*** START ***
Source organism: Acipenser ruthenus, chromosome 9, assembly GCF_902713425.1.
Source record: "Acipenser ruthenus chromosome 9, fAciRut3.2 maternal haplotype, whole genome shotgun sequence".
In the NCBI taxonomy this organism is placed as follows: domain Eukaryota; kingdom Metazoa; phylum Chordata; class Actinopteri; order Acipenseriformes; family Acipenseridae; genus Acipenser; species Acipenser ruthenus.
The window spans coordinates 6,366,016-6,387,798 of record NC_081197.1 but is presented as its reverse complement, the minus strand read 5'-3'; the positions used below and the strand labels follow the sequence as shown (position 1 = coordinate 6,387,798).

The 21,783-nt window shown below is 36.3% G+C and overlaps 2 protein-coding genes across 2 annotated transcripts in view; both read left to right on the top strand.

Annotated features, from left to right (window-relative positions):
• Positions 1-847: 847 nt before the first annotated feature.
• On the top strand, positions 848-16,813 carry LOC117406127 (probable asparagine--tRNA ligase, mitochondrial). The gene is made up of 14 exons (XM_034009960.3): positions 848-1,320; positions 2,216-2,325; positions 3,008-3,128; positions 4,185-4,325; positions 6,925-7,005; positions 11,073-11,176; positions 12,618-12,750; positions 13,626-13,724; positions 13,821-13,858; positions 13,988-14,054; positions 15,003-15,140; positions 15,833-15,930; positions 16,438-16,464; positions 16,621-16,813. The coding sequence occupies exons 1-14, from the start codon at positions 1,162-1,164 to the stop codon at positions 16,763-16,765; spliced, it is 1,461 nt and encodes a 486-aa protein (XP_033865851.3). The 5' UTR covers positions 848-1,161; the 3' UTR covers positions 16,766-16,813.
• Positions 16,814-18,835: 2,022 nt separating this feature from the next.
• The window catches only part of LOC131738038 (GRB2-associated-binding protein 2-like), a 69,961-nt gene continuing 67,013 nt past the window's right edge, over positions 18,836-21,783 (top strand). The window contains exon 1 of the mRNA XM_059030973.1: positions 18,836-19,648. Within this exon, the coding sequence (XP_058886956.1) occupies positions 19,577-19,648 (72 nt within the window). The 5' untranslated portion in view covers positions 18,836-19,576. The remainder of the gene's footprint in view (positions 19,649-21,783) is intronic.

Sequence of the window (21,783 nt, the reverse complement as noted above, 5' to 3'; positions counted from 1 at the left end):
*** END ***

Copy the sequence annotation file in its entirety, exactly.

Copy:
Source organism: Acipenser ruthenus, chromosome 9, assembly GCF_902713425.1.
Source record: "Acipenser ruthenus chromosome 9, fAciRut3.2 maternal haplotype, whole genome shotgun sequence".
In the NCBI taxonomy this organism is placed as follows: domain Eukaryota; kingdom Metazoa; phylum Chordata; class Actinopteri; order Acipenseriformes; family Acipenseridae; genus Acipenser; species Acipenser ruthenus.
The window spans coordinates 6,366,016-6,387,798 of record NC_081197.1 but is presented as its reverse complement, the minus strand read 5'-3'; the positions used below and the strand labels follow the sequence as shown (position 1 = coordinate 6,387,798).

The 21,783-nt window shown below is 36.3% G+C and overlaps 2 protein-coding genes across 2 annotated transcripts in view; both read left to right on the top strand.

Annotated features, from left to right (window-relative positions):
• Positions 1-847: 847 nt before the first annotated feature.
• On the top strand, positions 848-16,813 carry LOC117406127 (probable asparagine--tRNA ligase, mitochondrial). The gene is made up of 14 exons (XM_034009960.3): positions 848-1,320; positions 2,216-2,325; positions 3,008-3,128; positions 4,185-4,325; positions 6,925-7,005; positions 11,073-11,176; positions 12,618-12,750; positions 13,626-13,724; positions 13,821-13,858; positions 13,988-14,054; positions 15,003-15,140; positions 15,833-15,930; positions 16,438-16,464; positions 16,621-16,813. The coding sequence occupies exons 1-14, from the start codon at positions 1,162-1,164 to the stop codon at positions 16,763-16,765; spliced, it is 1,461 nt and encodes a 486-aa protein (XP_033865851.3). The 5' UTR covers positions 848-1,161; the 3' UTR covers positions 16,766-16,813.
• Positions 16,814-18,835: 2,022 nt separating this feature from the next.
• The window catches only part of LOC131738038 (GRB2-associated-binding protein 2-like), a 69,961-nt gene continuing 67,013 nt past the window's right edge, over positions 18,836-21,783 (top strand). The window contains exon 1 of the mRNA XM_059030973.1: positions 18,836-19,648. Within this exon, the coding sequence (XP_058886956.1) occupies positions 19,577-19,648 (72 nt within the window). The 5' untranslated portion in view covers positions 18,836-19,576. The remainder of the gene's footprint in view (positions 19,649-21,783) is intronic.

Sequence of the window (21,783 nt, the reverse complement as noted above, 5' to 3'; positions counted from 1 at the left end):